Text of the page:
HEALTH CARE - For most of her adult life, Holly Mitchell has worked to advance policy-based solutions for California’s staggering disparities in health care access and coverage.
But as the pandemic ripped back the curtains on decades of festering health care issues, it has become clearer just how large that challenge is. Is a statewide legislative solution to a health system built on profit even feasible?
“If California can’t get it done, I can’t imagine that any other state would,” says Mitchell, a former advocate and state senator who now serves on the Los Angeles County Board of Supervisors. “What I’ve struggled with is, show me the algorithm of how to pay for it. … We have a responsibility as policymakers to pencil that out in a meaningful way.”
With another single-payer bill soon to be introduced in the State Assembly, Mitchell and others will revisit one of California’s longest-running conversations: how to ensure health care for all of its residents. For Mitchell, a Black woman who was born and raised in Los Angeles, her personal understanding of the scope of that problem gives her a deep appreciation of the challenge — and of why it has to be taken on.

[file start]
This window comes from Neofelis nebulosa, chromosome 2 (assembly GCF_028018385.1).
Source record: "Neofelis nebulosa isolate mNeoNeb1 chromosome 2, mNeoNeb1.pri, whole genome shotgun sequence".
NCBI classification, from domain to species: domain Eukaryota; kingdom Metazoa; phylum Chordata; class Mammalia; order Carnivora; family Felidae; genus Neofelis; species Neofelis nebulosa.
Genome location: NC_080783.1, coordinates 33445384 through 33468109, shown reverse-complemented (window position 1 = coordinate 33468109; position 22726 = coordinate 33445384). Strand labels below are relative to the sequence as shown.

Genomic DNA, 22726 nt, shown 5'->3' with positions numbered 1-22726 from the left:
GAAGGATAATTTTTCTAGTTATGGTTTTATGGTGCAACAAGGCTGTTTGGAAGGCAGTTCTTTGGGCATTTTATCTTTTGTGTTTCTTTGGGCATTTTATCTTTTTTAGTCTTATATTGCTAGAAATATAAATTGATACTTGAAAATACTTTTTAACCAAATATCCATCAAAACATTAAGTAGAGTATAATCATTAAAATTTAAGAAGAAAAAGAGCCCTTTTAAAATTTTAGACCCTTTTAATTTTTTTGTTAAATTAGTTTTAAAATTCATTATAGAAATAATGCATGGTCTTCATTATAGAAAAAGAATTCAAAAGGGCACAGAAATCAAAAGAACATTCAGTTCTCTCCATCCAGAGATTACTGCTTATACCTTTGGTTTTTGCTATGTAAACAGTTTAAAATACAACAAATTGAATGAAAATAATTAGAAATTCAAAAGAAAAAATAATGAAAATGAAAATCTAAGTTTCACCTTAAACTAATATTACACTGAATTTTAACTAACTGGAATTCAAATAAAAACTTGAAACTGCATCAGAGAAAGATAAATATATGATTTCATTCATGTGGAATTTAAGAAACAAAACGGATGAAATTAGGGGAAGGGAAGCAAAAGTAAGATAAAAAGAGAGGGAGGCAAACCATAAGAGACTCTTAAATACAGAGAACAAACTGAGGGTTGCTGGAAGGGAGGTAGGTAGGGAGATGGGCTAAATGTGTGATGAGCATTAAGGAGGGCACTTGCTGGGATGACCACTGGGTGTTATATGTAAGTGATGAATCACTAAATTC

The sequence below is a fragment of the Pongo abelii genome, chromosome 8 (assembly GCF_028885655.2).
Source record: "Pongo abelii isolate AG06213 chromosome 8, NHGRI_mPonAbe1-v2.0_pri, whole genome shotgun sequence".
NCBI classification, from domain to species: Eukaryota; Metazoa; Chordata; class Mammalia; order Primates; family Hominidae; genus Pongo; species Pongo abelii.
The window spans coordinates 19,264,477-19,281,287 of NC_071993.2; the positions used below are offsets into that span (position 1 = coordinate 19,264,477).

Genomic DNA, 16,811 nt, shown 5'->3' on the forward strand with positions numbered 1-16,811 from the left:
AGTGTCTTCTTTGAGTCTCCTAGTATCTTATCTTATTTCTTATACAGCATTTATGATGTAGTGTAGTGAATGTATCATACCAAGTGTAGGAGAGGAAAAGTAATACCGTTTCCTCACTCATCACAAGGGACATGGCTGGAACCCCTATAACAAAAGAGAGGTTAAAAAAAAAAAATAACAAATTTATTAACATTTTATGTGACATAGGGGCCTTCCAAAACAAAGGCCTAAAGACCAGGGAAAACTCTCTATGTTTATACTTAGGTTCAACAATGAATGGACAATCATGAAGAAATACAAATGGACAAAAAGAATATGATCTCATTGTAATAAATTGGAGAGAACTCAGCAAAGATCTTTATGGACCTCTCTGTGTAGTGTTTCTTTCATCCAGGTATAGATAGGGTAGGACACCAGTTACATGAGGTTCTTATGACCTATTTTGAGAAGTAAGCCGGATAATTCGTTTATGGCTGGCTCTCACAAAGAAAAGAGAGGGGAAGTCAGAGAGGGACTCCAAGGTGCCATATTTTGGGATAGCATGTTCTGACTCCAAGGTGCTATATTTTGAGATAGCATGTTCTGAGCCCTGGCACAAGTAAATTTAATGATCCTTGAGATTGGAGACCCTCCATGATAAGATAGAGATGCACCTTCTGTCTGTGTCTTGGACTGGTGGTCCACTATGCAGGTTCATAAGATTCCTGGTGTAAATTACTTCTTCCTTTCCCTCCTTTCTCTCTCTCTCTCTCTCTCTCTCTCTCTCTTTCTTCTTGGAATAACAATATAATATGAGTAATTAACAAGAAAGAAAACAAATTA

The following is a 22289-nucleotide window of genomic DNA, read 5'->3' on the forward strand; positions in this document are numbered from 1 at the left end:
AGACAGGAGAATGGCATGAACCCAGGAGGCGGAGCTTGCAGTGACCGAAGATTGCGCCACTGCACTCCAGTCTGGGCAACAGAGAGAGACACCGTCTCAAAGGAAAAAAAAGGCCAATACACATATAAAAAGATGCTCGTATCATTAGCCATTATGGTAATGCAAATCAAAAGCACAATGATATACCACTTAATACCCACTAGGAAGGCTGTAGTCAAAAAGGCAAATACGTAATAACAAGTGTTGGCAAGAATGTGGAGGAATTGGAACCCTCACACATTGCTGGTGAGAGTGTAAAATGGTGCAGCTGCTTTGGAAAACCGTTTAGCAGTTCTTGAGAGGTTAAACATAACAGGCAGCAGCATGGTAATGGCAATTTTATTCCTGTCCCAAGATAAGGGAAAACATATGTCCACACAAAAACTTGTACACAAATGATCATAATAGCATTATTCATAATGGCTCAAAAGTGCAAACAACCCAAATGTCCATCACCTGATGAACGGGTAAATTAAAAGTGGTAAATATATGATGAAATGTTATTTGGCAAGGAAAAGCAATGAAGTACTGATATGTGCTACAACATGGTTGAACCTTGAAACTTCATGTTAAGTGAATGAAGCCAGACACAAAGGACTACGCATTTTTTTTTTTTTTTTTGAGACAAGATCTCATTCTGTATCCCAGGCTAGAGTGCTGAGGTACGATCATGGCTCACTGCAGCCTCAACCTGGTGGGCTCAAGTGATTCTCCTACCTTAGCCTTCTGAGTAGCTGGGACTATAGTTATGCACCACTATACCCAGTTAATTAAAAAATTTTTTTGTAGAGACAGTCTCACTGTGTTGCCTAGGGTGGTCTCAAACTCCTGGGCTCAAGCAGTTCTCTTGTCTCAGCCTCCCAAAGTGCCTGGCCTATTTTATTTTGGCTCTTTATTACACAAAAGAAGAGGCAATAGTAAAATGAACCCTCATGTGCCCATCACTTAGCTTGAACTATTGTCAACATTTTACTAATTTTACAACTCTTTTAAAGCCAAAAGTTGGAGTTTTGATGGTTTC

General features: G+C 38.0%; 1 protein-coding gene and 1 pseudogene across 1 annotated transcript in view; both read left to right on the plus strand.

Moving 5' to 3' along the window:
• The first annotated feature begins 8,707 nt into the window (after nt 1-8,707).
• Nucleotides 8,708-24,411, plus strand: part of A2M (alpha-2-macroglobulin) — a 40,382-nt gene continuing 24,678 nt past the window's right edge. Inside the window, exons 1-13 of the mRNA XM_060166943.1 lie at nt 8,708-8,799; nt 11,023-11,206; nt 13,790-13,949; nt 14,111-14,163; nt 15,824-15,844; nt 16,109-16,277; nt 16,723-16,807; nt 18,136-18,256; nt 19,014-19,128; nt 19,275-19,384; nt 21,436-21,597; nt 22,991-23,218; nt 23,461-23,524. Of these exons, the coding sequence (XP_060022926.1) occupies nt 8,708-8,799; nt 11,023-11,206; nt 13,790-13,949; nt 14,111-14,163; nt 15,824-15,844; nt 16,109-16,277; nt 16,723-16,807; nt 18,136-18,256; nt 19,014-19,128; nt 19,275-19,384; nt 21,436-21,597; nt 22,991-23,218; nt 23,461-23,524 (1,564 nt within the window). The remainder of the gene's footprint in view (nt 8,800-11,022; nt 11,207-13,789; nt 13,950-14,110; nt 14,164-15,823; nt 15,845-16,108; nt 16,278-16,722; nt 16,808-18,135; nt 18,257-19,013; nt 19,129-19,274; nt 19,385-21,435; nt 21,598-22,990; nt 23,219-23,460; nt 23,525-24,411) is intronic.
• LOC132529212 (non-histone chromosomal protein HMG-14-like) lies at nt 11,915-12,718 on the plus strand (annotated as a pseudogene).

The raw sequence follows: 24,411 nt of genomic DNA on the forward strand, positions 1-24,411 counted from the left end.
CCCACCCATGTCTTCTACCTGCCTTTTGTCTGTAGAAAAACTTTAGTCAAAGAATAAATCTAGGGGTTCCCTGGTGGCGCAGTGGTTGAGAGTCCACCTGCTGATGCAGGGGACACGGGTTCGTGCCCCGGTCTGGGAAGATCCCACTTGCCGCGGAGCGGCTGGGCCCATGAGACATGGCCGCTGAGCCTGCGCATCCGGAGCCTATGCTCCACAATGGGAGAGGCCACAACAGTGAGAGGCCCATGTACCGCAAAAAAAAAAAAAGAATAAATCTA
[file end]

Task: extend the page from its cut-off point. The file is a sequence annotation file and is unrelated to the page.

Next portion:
In this episode of The Crossing, Mitchell shares her lived experience inside California’s fractured medical system and her ideas for bringing greater health care access to more people in the state.
(Mark Kreidler is a California-based writer and broadcaster, and the author of three books, including Four Days to Glory. This story appeared in Capital & Main.)